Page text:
Tips & Info
Tips & Info

What Happens After School?

After school…

Around this time of the year, many young people will be making decisions about taking the next big step in their lives – moving on from high school into the work force or on to university or TAFE. But are you ready to go?

There are many ways to cross the bridge from the teen years into adulthood, and many different pathways to working out and doing what you want with your life. Sometimes it can be confusing to know what to do after high school. It can feel like a big decision. Some people decide to try lots of different things, some people may decide to work first and go to university or TAFE later in their life.

What can I do after school?

Options of things to do after you finish school include:

  • Going to university
  • TAFE colleges – provide many courses at Associate Diploma or Diploma level that may be upgraded at a later time. They also provide the opportunity to learn practical skills (such as apprenticeships in various trades) while earning some money
  • Volunteer work – gives you the opportunity to try out different skills, meet new people, and learn about the world of work
  • Join the Defence Forces – basic training provides you with an introduction to self-discipline, team work and independence and you earn money at the same time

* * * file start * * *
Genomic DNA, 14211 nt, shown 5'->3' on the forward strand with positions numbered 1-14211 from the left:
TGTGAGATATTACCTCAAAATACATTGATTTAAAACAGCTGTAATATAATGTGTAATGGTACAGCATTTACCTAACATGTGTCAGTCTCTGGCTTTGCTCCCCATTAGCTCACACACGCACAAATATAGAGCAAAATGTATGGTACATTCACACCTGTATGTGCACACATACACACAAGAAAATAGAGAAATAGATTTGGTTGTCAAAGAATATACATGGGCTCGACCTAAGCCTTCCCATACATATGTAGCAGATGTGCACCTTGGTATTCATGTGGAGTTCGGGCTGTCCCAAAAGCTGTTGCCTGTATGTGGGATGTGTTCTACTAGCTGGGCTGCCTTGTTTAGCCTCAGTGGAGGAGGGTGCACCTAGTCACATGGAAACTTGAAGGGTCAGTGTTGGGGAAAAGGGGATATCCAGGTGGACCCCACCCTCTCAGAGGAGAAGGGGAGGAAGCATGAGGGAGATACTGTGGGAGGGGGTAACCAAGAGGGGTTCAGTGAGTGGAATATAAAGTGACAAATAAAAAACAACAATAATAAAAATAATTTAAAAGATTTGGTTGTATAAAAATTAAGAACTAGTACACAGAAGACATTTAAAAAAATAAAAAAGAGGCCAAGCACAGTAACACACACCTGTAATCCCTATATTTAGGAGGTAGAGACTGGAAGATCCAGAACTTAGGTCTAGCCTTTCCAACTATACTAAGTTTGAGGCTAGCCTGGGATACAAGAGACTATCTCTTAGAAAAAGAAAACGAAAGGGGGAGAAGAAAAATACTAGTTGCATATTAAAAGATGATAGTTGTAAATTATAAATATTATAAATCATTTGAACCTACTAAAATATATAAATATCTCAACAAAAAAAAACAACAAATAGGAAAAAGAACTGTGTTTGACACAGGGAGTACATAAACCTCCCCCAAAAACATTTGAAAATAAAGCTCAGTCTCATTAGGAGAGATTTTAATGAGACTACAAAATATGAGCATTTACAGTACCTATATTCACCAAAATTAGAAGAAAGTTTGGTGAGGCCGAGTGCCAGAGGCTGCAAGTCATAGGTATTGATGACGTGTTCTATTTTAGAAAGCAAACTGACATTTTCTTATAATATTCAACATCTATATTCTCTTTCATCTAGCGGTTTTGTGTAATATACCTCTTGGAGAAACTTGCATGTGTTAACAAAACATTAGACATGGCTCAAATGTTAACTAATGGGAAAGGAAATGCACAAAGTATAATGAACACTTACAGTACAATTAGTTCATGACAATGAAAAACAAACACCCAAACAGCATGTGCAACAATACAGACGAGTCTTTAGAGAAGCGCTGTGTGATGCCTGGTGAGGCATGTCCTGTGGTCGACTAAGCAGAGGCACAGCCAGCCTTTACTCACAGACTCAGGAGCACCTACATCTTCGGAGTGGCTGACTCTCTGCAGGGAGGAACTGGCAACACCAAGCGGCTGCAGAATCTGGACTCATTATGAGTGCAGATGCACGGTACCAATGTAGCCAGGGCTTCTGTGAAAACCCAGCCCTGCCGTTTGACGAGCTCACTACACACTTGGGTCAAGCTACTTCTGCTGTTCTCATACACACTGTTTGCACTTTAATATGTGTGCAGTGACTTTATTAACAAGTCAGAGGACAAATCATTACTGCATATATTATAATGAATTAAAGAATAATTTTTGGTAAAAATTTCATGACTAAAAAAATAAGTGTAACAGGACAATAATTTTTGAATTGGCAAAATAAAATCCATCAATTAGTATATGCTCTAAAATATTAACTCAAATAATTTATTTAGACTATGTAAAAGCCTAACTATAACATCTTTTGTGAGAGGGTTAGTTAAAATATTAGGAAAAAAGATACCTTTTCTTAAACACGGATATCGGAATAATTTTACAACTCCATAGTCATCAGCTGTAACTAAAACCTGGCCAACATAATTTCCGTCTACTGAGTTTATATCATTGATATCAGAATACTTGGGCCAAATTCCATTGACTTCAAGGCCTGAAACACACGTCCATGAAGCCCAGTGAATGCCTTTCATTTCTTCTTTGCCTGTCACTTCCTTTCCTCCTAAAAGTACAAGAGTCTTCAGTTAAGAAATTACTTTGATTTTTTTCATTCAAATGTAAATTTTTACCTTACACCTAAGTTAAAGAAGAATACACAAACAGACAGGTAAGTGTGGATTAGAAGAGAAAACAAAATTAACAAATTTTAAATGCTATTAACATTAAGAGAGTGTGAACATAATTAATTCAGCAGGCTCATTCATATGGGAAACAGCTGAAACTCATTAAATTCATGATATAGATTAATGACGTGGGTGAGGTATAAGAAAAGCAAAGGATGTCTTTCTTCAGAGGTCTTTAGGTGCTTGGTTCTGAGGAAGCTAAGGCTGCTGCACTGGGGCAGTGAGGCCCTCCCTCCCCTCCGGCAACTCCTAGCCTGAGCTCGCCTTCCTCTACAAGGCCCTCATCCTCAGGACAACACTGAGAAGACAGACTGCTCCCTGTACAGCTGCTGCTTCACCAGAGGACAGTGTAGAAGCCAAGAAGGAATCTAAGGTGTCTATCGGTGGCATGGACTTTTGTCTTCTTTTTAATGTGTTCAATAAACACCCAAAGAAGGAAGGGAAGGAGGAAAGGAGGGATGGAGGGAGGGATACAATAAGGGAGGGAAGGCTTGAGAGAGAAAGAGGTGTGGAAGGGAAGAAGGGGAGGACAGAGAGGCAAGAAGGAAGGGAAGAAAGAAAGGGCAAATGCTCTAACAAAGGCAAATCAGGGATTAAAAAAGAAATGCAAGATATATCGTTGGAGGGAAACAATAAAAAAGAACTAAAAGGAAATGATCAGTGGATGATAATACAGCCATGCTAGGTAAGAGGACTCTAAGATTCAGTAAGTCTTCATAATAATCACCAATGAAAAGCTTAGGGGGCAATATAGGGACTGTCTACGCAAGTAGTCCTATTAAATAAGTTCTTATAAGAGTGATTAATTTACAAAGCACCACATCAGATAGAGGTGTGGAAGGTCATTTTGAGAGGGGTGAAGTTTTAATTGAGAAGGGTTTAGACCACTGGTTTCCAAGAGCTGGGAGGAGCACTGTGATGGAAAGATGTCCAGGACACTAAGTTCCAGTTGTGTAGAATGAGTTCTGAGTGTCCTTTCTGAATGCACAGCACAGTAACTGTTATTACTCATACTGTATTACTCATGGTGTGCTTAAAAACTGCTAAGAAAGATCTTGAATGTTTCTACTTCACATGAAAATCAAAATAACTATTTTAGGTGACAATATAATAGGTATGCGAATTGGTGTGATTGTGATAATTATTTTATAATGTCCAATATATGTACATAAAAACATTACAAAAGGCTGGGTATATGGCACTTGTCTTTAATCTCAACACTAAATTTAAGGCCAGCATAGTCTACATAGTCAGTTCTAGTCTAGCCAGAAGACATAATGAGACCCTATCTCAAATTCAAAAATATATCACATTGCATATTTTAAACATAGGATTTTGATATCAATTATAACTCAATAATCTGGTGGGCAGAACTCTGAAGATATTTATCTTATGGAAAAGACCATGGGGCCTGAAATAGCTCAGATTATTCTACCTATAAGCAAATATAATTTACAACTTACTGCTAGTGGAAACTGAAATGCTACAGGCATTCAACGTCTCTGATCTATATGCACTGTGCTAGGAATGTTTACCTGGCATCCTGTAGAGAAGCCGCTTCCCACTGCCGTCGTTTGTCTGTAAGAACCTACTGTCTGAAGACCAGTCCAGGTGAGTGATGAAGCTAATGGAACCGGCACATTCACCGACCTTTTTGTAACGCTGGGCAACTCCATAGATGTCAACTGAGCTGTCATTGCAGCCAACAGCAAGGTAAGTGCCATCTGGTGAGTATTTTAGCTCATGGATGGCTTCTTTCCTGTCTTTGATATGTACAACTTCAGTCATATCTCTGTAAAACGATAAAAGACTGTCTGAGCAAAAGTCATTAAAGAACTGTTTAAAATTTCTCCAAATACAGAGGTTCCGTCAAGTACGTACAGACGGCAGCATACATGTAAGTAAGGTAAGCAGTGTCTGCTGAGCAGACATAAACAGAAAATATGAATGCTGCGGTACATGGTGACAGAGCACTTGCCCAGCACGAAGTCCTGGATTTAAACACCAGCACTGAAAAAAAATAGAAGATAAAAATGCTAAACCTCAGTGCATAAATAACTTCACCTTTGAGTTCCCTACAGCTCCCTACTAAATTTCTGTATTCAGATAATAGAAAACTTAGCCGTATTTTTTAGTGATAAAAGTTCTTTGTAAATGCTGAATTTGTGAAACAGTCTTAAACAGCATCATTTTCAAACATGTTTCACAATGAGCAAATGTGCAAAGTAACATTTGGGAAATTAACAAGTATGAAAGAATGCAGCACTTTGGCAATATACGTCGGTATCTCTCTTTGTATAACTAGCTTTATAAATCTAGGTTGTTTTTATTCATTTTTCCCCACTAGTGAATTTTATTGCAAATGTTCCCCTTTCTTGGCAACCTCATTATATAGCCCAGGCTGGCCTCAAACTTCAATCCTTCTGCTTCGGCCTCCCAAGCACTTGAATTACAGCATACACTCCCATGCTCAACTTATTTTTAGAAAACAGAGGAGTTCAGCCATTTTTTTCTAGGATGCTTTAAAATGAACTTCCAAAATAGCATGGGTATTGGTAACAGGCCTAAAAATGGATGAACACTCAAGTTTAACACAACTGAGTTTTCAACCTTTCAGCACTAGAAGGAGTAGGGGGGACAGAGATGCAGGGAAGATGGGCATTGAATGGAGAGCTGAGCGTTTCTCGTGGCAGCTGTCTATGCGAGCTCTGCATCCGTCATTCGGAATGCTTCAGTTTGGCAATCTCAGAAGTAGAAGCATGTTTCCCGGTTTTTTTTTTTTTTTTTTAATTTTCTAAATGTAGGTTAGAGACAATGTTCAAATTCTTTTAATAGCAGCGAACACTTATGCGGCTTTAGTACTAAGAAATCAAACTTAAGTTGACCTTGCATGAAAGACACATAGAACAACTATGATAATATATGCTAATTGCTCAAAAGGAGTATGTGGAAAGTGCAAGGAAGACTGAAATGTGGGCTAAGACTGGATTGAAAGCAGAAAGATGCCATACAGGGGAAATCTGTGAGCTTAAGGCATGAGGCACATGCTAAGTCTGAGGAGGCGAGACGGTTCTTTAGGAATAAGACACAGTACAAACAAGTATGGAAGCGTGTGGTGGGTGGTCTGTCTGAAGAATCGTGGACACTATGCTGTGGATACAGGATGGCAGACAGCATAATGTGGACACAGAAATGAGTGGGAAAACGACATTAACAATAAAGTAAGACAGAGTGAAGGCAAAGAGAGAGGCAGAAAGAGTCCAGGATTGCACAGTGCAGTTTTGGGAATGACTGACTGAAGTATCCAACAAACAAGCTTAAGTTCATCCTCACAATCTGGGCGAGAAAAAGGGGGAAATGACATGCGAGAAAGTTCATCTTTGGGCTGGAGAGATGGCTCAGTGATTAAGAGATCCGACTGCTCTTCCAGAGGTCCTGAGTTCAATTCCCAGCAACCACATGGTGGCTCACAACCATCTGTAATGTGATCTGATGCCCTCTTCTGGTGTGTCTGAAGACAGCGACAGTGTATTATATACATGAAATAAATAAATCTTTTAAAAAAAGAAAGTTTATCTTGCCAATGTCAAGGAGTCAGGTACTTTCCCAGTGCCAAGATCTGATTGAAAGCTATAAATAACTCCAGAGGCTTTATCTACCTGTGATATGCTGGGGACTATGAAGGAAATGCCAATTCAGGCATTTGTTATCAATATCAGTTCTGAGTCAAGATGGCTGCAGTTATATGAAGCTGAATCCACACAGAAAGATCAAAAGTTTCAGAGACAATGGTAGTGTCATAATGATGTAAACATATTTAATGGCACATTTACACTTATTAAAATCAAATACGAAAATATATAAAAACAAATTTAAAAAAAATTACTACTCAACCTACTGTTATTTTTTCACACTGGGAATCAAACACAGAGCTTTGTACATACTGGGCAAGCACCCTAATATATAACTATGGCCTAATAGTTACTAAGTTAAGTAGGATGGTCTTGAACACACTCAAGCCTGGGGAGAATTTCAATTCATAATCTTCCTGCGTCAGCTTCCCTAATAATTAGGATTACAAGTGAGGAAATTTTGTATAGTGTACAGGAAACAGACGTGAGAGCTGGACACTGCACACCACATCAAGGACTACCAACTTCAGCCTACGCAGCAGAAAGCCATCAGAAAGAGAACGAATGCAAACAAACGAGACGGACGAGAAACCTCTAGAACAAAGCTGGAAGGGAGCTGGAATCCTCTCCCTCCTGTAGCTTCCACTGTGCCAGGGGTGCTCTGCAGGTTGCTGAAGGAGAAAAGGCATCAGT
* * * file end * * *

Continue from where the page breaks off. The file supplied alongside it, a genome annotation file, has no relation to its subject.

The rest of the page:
• Travel – living in another culture can be a good way of working out who you are. If money is an issue, think about exchange programs, overseas aid programs or maybe join a cruise line
  •  Get a job – having a job allows you to become more independent and learn life skills such as managing money, dealing with people, running a household, balancing work and play, making friends and developing relationships

What will life be like after school?

Leaving high school and starting on a new path can often seem like entering a foreign country. At first you may not know quite what to expect, what it will be like, or how you will fit in. There are likely to be many new things to learn that will be quite different from what you are used to.

When people enter ‘foreign countries’, they can have mixed feelings of excitement and trepidation – excitement about new experiences and ideas which lie ahead and uncertainty about how to meet future challenges. Some people can be tourists and some travellers. Tourists are content to be shown things without having much control over what they do. They often have a comfortable journey. Travellers want much more control over their journey. They tend to seek and find things that are interesting and get involved with the surroundings. Travelling can at times create uncertainty about which way to turn next. However, while traveling can be sometimes uncomfortable, it can also be greatly rewarding as many opportunities arise to learn new skills and ideas and make new connections and meaningful relationships.

How will you be with your transition? Will you be a ‘tourist’ or a ‘traveller’? If you are coming from school, one of the first things you may notice with this transition is that you are in a much freer, less structured environment and you have to make a lot more decisions about what, when and how you do things. Suddenly YOU are responsible for how you use your time. You may find you now have to figure out how to manage your own time and money to meet all your commitments – feeding yourself, attending lectures, private study, recreation, family time, part-time work, household duties etc.